Object: Ewer

918-1392: Koryo (or Korai or Goryeo) Period
Materials: Porcelain, celadon glaze

This object is an ewer or vase-like pitcher, which has been dated from the 12th century. The ewer is gourd-shaped (characteristic of the Koryo period) and has a low foot, flared spout and a double rope handle. Human-like figures and bunches of grapes and vines adorn the vase. These figures are done in black and white slip, which contrast against the greenish gray color of the celadon glaze. Prior to the Koryo period, pottery and ceramics in Korea were unglazed. During the Koryo period Korean artists began adding glaze, which provide a smooth, glassy appearance.  Celadon, like that found on this ewer from the Sam Noble Museum, is a type of semi-transparent glaze that originated in China. Korean artists in the Koryo period perfected the craft of celadon production, popularizing inlaid celadon. To create inlaid celadon, artists would use black or white slip to create a design on the piece before glazing. This was a distinctly different practice from the traditional Chinese method.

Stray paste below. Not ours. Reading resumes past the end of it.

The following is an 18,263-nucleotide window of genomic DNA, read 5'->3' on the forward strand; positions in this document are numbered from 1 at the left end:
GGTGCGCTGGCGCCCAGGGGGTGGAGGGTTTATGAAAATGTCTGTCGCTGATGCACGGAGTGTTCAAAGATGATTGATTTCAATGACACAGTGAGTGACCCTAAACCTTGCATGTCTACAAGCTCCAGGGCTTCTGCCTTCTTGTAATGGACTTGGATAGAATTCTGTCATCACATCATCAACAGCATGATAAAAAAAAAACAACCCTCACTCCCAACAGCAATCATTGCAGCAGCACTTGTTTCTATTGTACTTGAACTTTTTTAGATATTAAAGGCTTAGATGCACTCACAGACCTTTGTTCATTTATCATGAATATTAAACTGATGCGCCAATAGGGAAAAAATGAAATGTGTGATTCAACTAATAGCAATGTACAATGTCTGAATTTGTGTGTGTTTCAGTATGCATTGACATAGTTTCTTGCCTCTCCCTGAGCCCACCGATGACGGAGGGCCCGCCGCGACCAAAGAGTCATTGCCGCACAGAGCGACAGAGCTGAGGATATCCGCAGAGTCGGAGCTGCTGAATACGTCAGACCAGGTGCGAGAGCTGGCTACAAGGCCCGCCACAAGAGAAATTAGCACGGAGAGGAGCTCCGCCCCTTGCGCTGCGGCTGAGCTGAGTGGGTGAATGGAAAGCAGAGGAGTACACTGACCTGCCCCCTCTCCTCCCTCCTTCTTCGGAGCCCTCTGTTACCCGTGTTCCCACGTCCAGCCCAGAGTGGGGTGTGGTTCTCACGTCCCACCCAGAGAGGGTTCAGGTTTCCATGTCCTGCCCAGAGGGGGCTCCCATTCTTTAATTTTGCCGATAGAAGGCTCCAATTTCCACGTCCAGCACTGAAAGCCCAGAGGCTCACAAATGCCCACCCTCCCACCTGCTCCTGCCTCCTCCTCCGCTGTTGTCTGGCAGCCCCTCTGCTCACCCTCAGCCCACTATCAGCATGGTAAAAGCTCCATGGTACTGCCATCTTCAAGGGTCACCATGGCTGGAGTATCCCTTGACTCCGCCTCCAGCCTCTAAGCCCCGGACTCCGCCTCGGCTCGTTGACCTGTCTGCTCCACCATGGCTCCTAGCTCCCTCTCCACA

Celadon glaze can produce a variety of colors such as white, yellow, gray or blue. The color of the glaze depends on the glaze’s composition, the thickness or how many layers are applied, as well as the type of clay the glaze is applied to. However, the most sought after color by artists and collectors is a pale green similar to jade. The green color is achieved during the firing process. The iron oxide in the glaze or the clay will change colors in an oxygen-restricted kiln. As glaze can often defect during the firing process, crazing or crackling can occur. Depending on the nature of the crackling in each specimen, the result is sometimes desirable.

For more information see:
Brandt, Kim
2000   Objects of Desire: Japanese Collectors and Colonial Korea. Positions 8(3): 711-747.
Lee, Soyoung
2003    Goryeo Celadon. In Heilbrunn Timeline of Art History. New York: The Metropolitan Museum of Art, 2000
[Chelsea Pierce]

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Ethnology @ SNOMNH is an experimental weblog for sharing the collections of the Division of Ethnology at the Sam Noble Oklahoma Museum of Natural History.


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